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MEET A VET FIGHTING FOR CANNABIS ACCESS FOR ALL
Sergeant Jeremy Sankey spent ten years in the Army as a communications specialist. He supported National Guard troops who were preparing to deploy on Operation Enduring Freedom. (Operation Enduring Freedom began in October 2001 with allied air strikes on Taliban and al Qaeda targets.)
After training dozens of units on varying communications equipment, Sankey was injured on the job. After extensive back surgery, he was prescribed narcotic painkillers. In 2005, Sankey was honorably discharged.
By 2014, a fellow vet introduced Sankey to medicinal cannabis, which opened up a new world of relief.
“I used cannabis for the first time for about a week without any of my pharmaceuticals just to see how I would feel,” he explained. “The transformation was drastic, I felt better after one week of cannabis than I had on several years of pills.”
“Minnesota veterans should not have to break the law in order to heal. They should not have to risk the freedom they’ve already paid for with their blood, sweat and tears.”
Natural alternative to prescription pills is unavailable to vets
“After I had used cannabis for a week and noticed the difference, I got angry. I was hurt, frustrated, confused, I could go on and on. But it comes down to this: I took all these pills when I could have just used cannabis. We would later get my pharmacy records from the VA and the amount of pills I had swallowed was upwards of 50,000.”
Sankey decided to put his anger to good use. In 2015, he founded Minnesota Veterans for Cannabis. The nonprofit group advocates for cannabis legalization through education and awareness. Members meet with state politicians to explain how cannabis therapy helps vets.
Minnesota has a medicinal cannabis program. But it’s restrictive and expensive. As a result, enrollment is low.
“I thought that I couldn’t be the only veteran in Minnesota who was going through this,” Sankey said. “We do support legalization for adult personal use, because we think that veterans could medicate themselves better than anyone else.”
VETS IN HIDING
When visiting VA doctors, many veterans stay mum about their cannabis use. They’re afraid of losing benefits. Sankey, on the other hand, is open about his consumption.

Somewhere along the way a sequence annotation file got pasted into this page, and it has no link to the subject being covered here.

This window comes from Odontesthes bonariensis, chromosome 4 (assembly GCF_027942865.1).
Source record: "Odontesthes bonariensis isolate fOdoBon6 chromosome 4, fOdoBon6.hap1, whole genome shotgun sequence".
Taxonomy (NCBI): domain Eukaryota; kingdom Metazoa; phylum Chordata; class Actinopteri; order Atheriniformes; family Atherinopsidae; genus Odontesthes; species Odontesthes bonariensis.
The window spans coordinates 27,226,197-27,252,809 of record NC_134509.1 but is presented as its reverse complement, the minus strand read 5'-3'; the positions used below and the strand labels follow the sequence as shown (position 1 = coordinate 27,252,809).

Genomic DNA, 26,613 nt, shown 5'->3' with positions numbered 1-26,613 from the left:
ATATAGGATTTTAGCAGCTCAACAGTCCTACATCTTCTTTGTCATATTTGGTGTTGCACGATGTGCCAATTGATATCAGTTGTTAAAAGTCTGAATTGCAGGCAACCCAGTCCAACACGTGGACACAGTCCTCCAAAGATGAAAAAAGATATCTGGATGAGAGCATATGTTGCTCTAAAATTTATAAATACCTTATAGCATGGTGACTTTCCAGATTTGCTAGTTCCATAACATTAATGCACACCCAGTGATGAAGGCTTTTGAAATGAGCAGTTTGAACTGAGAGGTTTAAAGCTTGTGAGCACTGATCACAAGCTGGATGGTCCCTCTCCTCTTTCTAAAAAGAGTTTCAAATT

“I don’t hide it. I have and obtain all VA policy documents in reference to veterans using cannabis for treatment. I only see them for treatment of medical issues; I don’t see them for instructions on how I can act.”
Vets have encountered far more dangerous things than cannabis
Jeremy Sankey spoke to supporters and advocates for full legalization of cannabis in Minnesota at a 420 event in the rotunda of the Minnesota State Capitol in 2018.
VA and Cannabis—What Veterans need to know
Cannabis legal in your state? Doesn’t matter to the Department of Veterans Affairs (VA). VA doctors cannot prescribe cannabis to their patients. Why? On the federal level, the plant remains a Schedule I substance.
Support for veterans’ access to medicinal cannabis is growing. Cannabis is effective in treating many conditions that affect vets in higher numbers, such as chronic pain and post-traumatic stress disorder (PTSD).
Yet VA doctors treat these ailments with powerful prescription medications, which can be habit-forming and have debilitating side effects. Is that really healing?
Learn more about the VA’s MMJ policies.
By Rachelle Gordon
Rachelle Gordon is a Minneapolis-based freelance writer and educator in the cannabis space. She has dedicated herself to informing others about the powers of plant medicine after witnessing her father’s struggle with epilepsy (and subsequent stroke) in her childhood.
Rachelle’s posts are being provided for informational purposes only; they do not constitute an endorsement or an approval by Boveda of any of the products, services or opinions of Rachelle. Boveda bears no responsibility for the accuracy, legality or content of this post or links to the posts.